“FY… FI… gallivantin’… roamin’… call it whatever ya want.” Lou lowers her voice to its muddy bottom. “Ya know good as me, if His Honor finds out I’m lettin’ ya run loose like I is, there’s gonna be the devil to pay.” She reaches for one of my braids and wraps it around her hand. “You get caught runnin’ wild, your pappy’ll blame me. He could send me back home to the swamp, but… hey now, that’d suit you just fine, wouldn’t it, sis?” she says, bending my head back to hers. “Ya better remember that deal we got. Or else.”

What her highness is referring to is the fact that our father made Woody and me vow not to step one foot off Lilyfield. He even hired Miss Bainbridge to come school us but she had to go have a baby. I wish I could, but I can’t tell you exactly why Papa’s been acting more and more like a jailer and less and less like a father. My suspicion is that he’s worried sick that if he allows his precious girls out of his sight we could disappear the same way his beloved wife has. That’s why I recently had to make Lou a turn-in-two-circles-jump-over-a-broom hoodoo promise that if she’d let Woody and me escape while Papa’s out on his ride every morning, I’d do the bathroom scrubbing for her. Papa passes out early most evenings, which has allowed my sister and me to sneak off to town, but I discovered that’s not a good time to ask folks questions since most have settled in for the night and don’t want to be bothered. There’s a lot at stake here and it’s getting more dire by the second. We have to up our ante. Woody and I need to leave Lilyfield during daytime hours if we’re going to shed any light on the subject of Mama’s vanishing.

Over the sound of popping bacon grease, Lou screeches, “Pick your head up off that wiped table, Shenandoah Wilson Carmody. What in tarnation is wrong with ya?”

“Why, there is not one thing wrong with me, Louise Marie Jackson, but aren’t you the sweetest thing to ask.” I’ve had it with her griping. “I’m dead tired is all.” I big-wink at Woody so she knows I’m only being saucy, rise up out of my chair, stiffen my arms, and shuffle across the linoleum towards Lou like one of those resurrected bodies she was fond of telling us about before she got so full of herself. “One of your bloodsucking spirits drained me dry last night. That rotted thing came climbin’ up the fort steps, bit the top off my big toe, stuck in a straw, and sipped aaall niiight looong. And ya know what else? Before it slithered off, it asked me where you slept.”

“Dead tired, huh?” superstitious Lou says, squinting down at my bare feet. Once she’s sure I’m not bleeding all over her kitchen floor, she shoves me clear back to the table. “That’s what a body gets when it’s up late peepin’ on folks with those big glasses of yours from up in that stupid fort. I know ya was watchin’ me Wednesday night, Shenny.” She waves the spatula an inch from our noses. “And you, Jane Woodrow, if ya don’t quit messin’ with your hair, I’ll get my shears out right quick.”

If it was just her and me sitting in the kitchen, Louise wouldn’t dare go uppity like she is. She knows all about my temper. And how I’ll do whatever’s necessary to keep my sister steady. Arguments of any sort bother Woody. She’s started rocking.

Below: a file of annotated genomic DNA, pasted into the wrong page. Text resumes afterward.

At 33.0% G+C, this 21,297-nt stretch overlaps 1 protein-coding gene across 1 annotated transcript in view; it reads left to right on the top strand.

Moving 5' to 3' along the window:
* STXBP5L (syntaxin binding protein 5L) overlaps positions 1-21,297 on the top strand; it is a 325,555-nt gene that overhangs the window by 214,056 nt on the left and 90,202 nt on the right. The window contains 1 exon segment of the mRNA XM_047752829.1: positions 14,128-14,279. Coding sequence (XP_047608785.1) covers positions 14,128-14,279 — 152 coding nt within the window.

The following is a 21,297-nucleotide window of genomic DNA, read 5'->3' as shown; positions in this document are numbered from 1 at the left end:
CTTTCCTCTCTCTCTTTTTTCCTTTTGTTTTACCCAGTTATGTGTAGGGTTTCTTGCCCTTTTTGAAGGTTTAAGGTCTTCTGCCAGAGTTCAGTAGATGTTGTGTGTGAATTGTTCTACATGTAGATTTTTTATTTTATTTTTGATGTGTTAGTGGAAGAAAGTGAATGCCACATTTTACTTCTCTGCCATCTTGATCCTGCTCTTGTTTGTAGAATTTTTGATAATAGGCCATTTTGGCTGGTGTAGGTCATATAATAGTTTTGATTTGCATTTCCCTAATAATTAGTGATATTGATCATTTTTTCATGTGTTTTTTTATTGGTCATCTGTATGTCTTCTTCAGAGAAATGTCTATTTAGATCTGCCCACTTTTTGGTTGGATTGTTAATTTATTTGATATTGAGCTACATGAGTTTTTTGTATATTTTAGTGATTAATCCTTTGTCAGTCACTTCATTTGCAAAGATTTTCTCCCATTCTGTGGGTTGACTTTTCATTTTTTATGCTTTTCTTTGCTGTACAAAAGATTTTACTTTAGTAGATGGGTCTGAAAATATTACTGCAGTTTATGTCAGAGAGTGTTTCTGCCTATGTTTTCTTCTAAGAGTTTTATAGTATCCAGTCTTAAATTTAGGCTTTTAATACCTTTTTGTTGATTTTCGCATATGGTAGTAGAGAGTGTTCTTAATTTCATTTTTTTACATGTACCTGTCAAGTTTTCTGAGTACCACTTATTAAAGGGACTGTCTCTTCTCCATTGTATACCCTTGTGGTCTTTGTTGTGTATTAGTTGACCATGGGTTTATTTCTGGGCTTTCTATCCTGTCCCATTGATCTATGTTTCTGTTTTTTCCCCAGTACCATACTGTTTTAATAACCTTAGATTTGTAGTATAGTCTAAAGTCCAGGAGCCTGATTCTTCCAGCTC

“Hey, now,” I say, getting her fingers laced between mine.

Stupid Lou. I’m not saying that I don’t sometimes, but it wasn’t on purpose that I spied her climbing out of her cottage window that particular evening. (She’s been meeting up with a man after midnight for quite some time, but I’m going to keep that to myself for now.) No. The reason my sister and I finished the night up in the fort had nothing to do with our horrible housekeeper extraordinaire. Last Wednesday was Mama’s thirty-fourth birthday.

We’d normally have a party for her with presents and white lanterns hanging from the trees near the garden and a yellow sheet cake with chocolate butter frosting, but Mama is in absentia, so there was none of that and no singing neither. Only the sound of Papa’s weeping coming down the upstairs hall and straight into Woody’s and my ears no matter how many pillows we piled atop our heads. His sad can turn to mad so fast that we won’t know what hit us. That’s why we slipped out from between our sheets and ran out to the fort that night. Not to spy on big-headed Lou.

“I’m warnin’ ya, better watch where ya step when you’re in town,” she says, stabbing the bacon out of the fry pan and onto the white plates. “One of them ’zilary ladies sees ya runnin’ around, ya know how they is. They’ll snitch ya out.”

“Oh, yeah? Well, those auxiliary ladies better watch their mouths.” I do not have warm feelings for those prissy women who prance through town like they own the place and neither did my mother.

“In the legal field, their back-fence talk is called slander and it’s punishable,” I say, even though I know for once in her miserable life she’s right.

Only a few folks know that Papa’s keeping us locked up at Lilyfield. I heard from Vera Ledbetter, who works at the drugstore, that he’s telling everybody who dares to wonder why the Carmody twins are not attending choir practice or skimming rocks down at the reservoir or fishing at the lake with the other kids the way we do every other summer. “The girls are not feeling up to socializing just yet. They need time to recover from the loss of their mother.”

That’s why Woody and I have to be careful. If somebody should notice us flitting here and there, that nosy parker could blab to our father at his weekly Gentlemen’s Club meeting, “Golly, it sure was nice to see the twins running around again, Your Honor.”

(Believe me… that could happen. You live in this town, you got all the privacy of a stampede.)